The reuse of the current access on a permanent basis presents significant challenges. To redevelop the existing access road, extensive engineering work is required to meet the new lowered highway level underneath the bridge, provide a safe junction for all road users, relocate and accommodate the vital utilities exchanges located underneath the main highway, and reinforce the railway embankment. 

At this current time, the project team cannot be certain if this option is achievable. To fully assess the case, the team is continuing the extensive engineering redesign work which will take some months to conclude. As a result, the submission of the access road planning applications will be delayed until late spring/early summer 2022.

Public updates will be provided closer to this time and before the planning applications are submitted for statutory public consultation.

Activities to support the relocation of the aggregates site

At the meeting of Woking Borough Council’s Full Council on 2 December 2021, borough councillors supported the recommendation to support Cllr Will Forster's motion: "The Victoria Arch widening scheme has brought into focus that Woking's rail aggregates yard is in a completely unsuitable location.

The council agrees to use its best endeavours to encourage Network Rail, Surrey County Council and other partners to move the aggregates yard to a more appropriate and non-residential location.”

A letter has been written by the former Woking Borough Council Executive Member for Infrastructure, Leisure and Cultural Services, Councillor Colin Kemp, to Network Rail in relation to this matter. 

While informal discussions had already taken place between the two organisations, a formal meeting was set up to discuss the options. The former Leader of the Council, Councillor Ayesha Azad and Jonathan Lord MP have written to the Leader of Surrey County Council to advocate moving the aggregates yard. 

Surrey County Council has also launched a consultation on its new Minerals and Waste Plan, and Woking Borough Council has submitted a response to the consultation on the unsuitability of the current site of the yard. 

View the latest progress on new Surrey Minerals and Waste Plan

Questions submitted by members of the public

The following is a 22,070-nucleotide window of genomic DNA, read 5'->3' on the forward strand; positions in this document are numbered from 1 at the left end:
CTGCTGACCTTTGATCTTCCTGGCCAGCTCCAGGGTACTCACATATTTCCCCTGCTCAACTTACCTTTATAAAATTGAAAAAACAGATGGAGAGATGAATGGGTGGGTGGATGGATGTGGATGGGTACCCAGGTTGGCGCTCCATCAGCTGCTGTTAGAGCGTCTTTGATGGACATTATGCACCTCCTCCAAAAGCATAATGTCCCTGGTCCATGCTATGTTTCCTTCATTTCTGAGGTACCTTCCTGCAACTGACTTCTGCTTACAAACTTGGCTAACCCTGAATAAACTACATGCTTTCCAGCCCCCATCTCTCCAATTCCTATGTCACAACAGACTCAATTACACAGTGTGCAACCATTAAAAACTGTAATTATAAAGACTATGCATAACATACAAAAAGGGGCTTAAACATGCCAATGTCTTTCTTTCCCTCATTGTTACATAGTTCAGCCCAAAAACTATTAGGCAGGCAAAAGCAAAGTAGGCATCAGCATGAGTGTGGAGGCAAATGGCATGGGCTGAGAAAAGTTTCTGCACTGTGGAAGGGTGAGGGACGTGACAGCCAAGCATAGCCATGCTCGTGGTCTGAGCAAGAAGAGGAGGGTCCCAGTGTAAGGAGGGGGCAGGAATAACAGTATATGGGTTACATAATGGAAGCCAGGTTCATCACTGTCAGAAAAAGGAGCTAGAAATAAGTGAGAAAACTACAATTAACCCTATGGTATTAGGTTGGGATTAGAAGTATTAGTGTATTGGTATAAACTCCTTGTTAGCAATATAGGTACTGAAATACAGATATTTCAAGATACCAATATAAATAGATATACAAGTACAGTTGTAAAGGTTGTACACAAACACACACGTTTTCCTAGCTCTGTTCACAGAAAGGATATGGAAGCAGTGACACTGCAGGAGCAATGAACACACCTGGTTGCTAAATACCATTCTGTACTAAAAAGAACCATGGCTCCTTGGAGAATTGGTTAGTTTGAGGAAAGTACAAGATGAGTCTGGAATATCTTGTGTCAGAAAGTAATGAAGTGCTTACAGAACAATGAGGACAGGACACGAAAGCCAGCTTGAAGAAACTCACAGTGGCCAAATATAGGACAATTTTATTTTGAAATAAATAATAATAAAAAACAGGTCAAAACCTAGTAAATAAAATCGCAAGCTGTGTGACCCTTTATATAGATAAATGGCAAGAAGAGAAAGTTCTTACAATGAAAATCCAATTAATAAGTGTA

A significant number of questions were submitted by residents in advance of the public meeting, to be held on Tuesday 22 February 2022. The above question and answer aims to provide responses to the main points and topics raised by local residents. Any outstanding or additional questions received will be added in the future.

  • Why can’t the access road be kept where it is?
  • When the junction was designed why was no attempt made to retain the existing access road to Day Aggregates. The road could still stay albeit at a different level. And the movements into and out of that road would be straight only. And vehicles wishing to turn can do so using the Oriental Road/Heathside Crescent loop and turn at the new traffic lights. This is technically possible but why was it not considered? If it was considered, please can we see the technical report that dismisses it.
  • Are there other suitable locations for the Day Aggregates site away from residential properties?
  • What could the council do to remove the Safeguarding Status of Day Aggregates?
  • What efforts are being made to move the Day Aggregates site?
  • Are Days actively seeking an alternative location for their "Virtual Quarry"?
  • As Woking has, progressively, become an unsuitable location for the existing Days operation, has the company been asked to find a more suitable site, such as the Chessington South, Industrial Estate?
  • Is the access to Day Aggregates still changing?
  • Can the widening of the bridge wait until days yard has a new premises?
  • In previous briefing papers issued in connection with this major infrastructure investment the council and network rail have stated this is an investment for the next century for Woking. Since it has already been noted the aggregate yard must be relocated to another location, how can this be seen as an investment for the next century without relocating the aggregate yard to another location outside of the town centre at the same time?
  • The Woking council wants Day Aggregate out of the town. So why are these plans still being out forward.